Supported by 'extreme' tourism, Russia's Arctic Stations still out front in research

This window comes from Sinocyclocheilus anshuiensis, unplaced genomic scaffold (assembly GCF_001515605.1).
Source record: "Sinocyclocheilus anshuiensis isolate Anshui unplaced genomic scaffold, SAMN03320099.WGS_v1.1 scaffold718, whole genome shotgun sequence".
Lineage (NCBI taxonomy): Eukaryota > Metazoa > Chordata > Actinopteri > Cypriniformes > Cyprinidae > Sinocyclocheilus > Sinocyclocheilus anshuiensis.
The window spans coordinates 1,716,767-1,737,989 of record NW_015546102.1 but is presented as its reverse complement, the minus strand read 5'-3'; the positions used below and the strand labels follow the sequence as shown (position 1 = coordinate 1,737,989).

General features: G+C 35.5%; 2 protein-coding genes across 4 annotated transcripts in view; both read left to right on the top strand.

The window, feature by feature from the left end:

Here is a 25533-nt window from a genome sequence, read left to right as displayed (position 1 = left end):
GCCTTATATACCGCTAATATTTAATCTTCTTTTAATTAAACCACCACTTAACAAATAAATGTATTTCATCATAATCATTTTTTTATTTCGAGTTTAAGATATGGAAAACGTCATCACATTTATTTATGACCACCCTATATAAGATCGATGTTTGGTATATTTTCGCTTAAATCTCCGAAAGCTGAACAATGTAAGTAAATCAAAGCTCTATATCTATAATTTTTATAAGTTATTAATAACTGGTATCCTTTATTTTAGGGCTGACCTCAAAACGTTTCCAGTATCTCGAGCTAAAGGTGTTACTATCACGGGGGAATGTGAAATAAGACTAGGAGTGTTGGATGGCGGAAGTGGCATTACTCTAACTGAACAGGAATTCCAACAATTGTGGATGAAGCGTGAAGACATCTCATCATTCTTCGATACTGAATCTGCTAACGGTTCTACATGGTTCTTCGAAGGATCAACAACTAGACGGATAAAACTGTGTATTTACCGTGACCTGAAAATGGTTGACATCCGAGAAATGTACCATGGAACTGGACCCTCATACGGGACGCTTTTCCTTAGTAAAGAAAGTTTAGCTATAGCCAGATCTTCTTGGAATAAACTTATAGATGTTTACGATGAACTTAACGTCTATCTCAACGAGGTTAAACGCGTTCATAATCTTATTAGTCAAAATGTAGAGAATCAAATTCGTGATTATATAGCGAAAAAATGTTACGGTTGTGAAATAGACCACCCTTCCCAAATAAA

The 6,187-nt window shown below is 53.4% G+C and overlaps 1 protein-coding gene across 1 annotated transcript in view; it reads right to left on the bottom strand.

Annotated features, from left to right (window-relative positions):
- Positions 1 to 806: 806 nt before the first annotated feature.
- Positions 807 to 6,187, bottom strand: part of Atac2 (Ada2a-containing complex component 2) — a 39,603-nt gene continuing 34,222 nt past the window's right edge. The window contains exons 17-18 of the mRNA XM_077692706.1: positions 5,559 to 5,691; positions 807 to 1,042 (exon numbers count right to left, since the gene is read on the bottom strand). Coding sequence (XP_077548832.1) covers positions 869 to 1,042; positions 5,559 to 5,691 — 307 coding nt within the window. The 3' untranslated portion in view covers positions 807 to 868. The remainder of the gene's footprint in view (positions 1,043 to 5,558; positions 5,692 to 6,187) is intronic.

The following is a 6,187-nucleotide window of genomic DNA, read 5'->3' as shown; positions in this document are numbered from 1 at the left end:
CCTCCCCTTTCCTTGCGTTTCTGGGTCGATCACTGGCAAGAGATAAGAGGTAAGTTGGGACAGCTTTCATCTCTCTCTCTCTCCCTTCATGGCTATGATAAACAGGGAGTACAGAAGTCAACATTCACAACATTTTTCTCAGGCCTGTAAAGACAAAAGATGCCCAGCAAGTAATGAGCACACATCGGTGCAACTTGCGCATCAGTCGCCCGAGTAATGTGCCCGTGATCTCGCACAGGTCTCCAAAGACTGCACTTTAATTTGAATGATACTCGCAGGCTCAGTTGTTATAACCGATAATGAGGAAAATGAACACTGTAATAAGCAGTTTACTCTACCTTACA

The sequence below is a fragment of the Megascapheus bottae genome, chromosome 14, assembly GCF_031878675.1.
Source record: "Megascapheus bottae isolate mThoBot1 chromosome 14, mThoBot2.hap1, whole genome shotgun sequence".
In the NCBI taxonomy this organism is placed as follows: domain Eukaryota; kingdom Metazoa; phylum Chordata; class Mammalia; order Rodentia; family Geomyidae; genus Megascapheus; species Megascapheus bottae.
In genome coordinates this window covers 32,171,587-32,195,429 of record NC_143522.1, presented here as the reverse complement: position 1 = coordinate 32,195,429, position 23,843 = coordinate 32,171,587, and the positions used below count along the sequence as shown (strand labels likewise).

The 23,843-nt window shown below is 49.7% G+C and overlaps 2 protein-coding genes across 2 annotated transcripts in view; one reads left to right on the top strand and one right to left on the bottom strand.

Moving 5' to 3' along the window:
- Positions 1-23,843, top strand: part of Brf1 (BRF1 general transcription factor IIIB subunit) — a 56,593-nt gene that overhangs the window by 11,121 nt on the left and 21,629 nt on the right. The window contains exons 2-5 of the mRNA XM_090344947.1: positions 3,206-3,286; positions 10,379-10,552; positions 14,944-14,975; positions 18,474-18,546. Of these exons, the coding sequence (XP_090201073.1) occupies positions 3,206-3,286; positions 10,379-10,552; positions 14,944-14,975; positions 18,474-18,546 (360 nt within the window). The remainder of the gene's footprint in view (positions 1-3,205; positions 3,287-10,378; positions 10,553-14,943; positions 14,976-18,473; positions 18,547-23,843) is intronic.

Russia continues to lead the way in Arctic research, Artur Chilingarov, president of the Polar Association, told an Interfax press conference here devoted to Russia's SP-32 Arctic base, a Rosbalt correspondent reported Thursday. Chilingarov said Russia alone has the experience and technology capable of maintaining year-round floating stations in the Arctic. 'Although Russian research virtually stopped in the 1990s and other countries active in the field began catching up, that situation has changed for the better in recent years,' he said, citing SP-32 as an example. He noted, however, that Russia's Arctic researchers depend on earnings from so-called 'extreme tourists.' Many Russian research stations, he said, can exist only because of their parallel use as tourism bases.

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